Regular ArticlePlasma level of stromal derived factor-1 (SDF-1) is increased in disseminated intravascular coagulation patients who have poor outcomes: In vitro effect of SDF-1 on coagulopathy
Review articleOpen access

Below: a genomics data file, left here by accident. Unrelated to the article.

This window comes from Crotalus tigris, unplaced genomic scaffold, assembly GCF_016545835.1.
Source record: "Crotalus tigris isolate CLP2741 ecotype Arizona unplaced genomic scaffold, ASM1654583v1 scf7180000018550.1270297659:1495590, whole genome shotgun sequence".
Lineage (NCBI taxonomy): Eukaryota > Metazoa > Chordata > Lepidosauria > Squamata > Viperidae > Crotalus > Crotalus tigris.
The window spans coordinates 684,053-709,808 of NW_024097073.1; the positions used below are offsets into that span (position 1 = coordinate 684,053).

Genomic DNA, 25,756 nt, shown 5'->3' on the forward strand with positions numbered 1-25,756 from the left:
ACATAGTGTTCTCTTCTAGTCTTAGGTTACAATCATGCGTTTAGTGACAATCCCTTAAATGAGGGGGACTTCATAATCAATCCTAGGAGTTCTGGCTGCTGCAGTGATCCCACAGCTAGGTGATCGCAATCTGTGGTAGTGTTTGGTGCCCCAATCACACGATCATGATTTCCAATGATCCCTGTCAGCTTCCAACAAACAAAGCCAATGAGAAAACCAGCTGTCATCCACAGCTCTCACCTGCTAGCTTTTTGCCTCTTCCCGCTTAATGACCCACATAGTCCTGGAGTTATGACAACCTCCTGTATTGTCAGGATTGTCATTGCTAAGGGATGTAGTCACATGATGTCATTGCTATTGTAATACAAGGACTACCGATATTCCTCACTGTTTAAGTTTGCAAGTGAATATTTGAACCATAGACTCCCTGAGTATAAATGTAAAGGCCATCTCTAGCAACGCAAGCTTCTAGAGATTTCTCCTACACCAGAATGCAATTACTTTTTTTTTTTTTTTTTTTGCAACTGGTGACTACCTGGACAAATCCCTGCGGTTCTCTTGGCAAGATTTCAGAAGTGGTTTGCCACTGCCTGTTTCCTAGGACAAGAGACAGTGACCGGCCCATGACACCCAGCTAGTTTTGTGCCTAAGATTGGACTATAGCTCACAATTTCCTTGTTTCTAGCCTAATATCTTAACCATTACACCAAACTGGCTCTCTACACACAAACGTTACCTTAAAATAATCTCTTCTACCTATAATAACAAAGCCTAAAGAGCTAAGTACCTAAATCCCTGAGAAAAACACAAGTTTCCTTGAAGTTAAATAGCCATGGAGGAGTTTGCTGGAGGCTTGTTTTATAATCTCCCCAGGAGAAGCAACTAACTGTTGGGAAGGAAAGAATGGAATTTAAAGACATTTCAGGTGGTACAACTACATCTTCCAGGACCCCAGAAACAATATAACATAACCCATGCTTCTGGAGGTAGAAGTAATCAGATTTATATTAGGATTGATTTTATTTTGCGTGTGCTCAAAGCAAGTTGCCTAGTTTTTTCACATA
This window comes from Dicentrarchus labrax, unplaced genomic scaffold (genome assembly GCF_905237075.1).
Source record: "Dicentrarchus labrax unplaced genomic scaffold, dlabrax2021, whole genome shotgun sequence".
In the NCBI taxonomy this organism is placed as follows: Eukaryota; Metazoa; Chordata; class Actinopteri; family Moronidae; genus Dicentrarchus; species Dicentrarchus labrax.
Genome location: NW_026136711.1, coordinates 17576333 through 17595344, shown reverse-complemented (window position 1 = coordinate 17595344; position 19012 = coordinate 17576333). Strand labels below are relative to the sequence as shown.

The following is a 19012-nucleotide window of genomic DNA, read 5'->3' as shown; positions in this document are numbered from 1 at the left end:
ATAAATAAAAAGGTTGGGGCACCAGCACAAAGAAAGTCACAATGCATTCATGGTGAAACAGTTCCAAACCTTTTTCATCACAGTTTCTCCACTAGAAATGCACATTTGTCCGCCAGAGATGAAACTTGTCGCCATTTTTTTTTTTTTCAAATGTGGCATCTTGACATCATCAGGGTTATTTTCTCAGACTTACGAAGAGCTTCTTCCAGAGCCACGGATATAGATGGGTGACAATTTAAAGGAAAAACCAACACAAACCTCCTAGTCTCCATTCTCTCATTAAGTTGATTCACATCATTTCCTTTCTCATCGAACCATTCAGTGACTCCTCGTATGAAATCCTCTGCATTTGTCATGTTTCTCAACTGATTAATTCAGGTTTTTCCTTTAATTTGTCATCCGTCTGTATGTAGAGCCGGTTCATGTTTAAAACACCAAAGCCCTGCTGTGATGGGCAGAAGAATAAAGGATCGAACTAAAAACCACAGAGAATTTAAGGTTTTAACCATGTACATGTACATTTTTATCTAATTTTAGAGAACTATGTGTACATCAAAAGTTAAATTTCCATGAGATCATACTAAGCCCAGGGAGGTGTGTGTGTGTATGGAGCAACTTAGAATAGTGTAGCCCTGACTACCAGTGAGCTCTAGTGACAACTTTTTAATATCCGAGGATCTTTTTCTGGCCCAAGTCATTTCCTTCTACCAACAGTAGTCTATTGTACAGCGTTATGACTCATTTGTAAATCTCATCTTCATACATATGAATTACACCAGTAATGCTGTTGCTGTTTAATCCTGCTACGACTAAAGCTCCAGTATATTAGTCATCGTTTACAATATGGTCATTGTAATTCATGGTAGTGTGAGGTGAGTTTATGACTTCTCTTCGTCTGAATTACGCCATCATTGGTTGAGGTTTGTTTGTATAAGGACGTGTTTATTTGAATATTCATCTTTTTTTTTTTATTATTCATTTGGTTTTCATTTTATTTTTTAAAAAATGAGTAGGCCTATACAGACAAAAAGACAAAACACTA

AbstractStromal cell-derived factor-1 (SDF-1) is a CXC chemokine that activates and directs the migration of leukocytes that have CXCR4, which is the unique receptor for SDF-1. Although SDF-1/CXCR4 interaction has been implicated in various inflammatory conditions, its role in modulating coagulation has not been determined. We studied the plasma SDF-1 levels in 90 patients with suspected disseminated intravascular coagulation (DIC) and we found that circulating SDF-1 was significantly increased in the overt DIC patients and was also increased in overt DIC patients who have a poor outcome. We then tested in vitro whether SDF-1 can affect the expression of monocyte tissue factor (TF) and endothelial thrombomodulin (TM), and both of these play important roles in coagulopathy. SDF-1 did not affect the expression of surface TF protein and its function and the TF mRNA level in both monocytes and the monocytic leukemia cell line THP-1. SDF-1 also did not change the surface TM expression of endothelial cells. SDF-1 could enhance low-dose ADP induced platelet aggregation, although it failed by itself to induce aggregation. These findings suggest that plasma SDF-1 might be closely associated with hypercoagulability though its action as a platelet activator.

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